By the time I'd finished, I had to admit it: popular, mass-market fiction though it might be, High Five showed signs of true artistry, albeit employed for the sole purpose of entertainment. My elitist beliefs had been crushed. I can't dismiss best selling authors purely because of their success. They may write as well, or better, than I do. Genre and market do not pre-determine quality. And I can't use a focus on craft as an excuse for my own poor sales, either.

It's a bit of a hard lesson, but hopefully one I won't forget. After all, there are a lot of books out there that I might not have considered reading previously – but that I now understand might be worth a try.

16 comments:

  1. i really enjoyed Evanovitch's series. same with Sue Grafton's alphabetical mystery series. it's a good lesson. the best way to judge a book is simply by reading it, not by the publicity bumpf or whatever category it is slotted into. but there's also a reverse type of elitism where people won't read books that are labelled "literary." the key to everything in life is judge less, enjoy more ;) great post, Lisabet.

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  2. Hi, Amanda,

    I love that you've been able to turn this into a spiritual lesson. (You're definitely right!)

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  3. Yep, I love Janet Evanovich and Sue Grafton also, but I'm sure there are many folks out there who don't. I started the first Black Dagger Brotherhood series to find out what all the fuss was about and though it took a few chapters, I'm started to enjoy it also. I sometimes think success is just plain luck, having a fan find your book and telling enough people about it. Your writing is certainly as good as any of the above authors, Lisabet!

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    1. Naomi, where can I find 999 more readers like you? ;^)

      It's actually rather freeing to get out from under my "popularity=poor writing" misconception. I don't have to feel embarrassed if I decide to read a best seller!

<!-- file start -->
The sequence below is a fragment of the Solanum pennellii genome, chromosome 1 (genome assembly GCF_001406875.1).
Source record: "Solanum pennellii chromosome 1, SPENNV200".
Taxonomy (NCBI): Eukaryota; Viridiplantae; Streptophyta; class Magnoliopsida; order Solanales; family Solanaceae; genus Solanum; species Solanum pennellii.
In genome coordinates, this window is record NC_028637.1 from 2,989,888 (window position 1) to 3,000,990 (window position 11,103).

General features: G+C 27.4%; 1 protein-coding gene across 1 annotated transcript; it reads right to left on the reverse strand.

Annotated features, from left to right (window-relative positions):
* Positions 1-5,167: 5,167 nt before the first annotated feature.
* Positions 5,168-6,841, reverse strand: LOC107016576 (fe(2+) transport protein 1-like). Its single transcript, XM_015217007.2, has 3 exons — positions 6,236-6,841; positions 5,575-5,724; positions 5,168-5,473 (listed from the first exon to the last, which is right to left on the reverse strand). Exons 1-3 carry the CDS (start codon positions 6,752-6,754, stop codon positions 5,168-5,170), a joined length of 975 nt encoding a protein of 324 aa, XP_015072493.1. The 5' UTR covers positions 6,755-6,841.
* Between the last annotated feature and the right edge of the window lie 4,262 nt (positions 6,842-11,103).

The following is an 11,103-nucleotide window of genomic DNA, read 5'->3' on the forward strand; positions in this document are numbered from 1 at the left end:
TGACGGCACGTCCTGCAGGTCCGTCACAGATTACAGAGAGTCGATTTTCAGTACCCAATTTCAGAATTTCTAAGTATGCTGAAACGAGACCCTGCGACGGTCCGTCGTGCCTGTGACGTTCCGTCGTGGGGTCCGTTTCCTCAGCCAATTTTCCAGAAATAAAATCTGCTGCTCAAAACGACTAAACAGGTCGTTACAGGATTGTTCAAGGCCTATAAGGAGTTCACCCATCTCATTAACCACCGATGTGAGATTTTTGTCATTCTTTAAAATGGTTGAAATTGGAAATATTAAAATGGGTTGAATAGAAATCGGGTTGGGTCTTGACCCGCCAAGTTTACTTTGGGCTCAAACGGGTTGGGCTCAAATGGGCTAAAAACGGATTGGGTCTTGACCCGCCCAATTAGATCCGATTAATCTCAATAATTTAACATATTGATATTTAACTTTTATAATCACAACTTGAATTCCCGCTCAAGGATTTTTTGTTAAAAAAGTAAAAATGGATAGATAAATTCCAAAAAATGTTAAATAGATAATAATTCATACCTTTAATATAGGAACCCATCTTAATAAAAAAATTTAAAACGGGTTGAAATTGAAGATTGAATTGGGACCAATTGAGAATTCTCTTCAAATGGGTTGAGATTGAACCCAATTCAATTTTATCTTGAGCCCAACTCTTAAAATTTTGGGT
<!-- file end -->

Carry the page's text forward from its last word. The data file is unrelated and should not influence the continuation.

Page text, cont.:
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  4. Thanks for the post, Lisabet! I think taste in books/movies/music becomes a way of signaling identity really early in life (it was a huge part of how I defined myself as a teenager). Spreading out is always hard because it threatens my definition of myself. It's awesome that you had this experience with Evanovich. I find myself reading more or less literary work depending on my mood (literary writing does typically make the reader work a little harder, and I'm honestly not always in the mood to work that much). There are certain things I struggle with, though. I don't want to be a snob, and I think it would be good to know what's striking a chord with readers. However, I haven't been able to convince myself to read that Trilogy you didn't mention by name above.

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    1. Popular doesn't necessarily mean poorly written, and certainly, the obverse is also true. Just because something is hailed as a literary masterpiece does not mean that I, at least, will agree. Somehow I don't have trouble with that part. I've read "literary" stuff that just dreadful.

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    2. Totally true. I adore beautiful language, but if there isn't a plot I can't usually sustain my interest no matter how gorgeously written something is.

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  5. I love Evanovich's Stephanie Plum series. I'm a little behind on it but I can just picture the Plum household at dinnertime with Grandma shooting the chicken because of the way she wrote it. The series makes me laugh. I also like so many genres that I can never say what is my favorite. I read them all. I have read the trilogy that will not be named and it was not bad. We are not talking great literature but it did what it was supposed to--made me escape every day reality. My boss is reading it now and, if nothing else, I have gotten the opportunity to explain a little bit about BDSM and what would have been more realistic compared to it. No matter what I read, I always learn something. I agree with Amanda above, judge less and enjoy more. There will always be something you read and will hate but often you'll find that the book wasn't bad. And it's always better than the movie.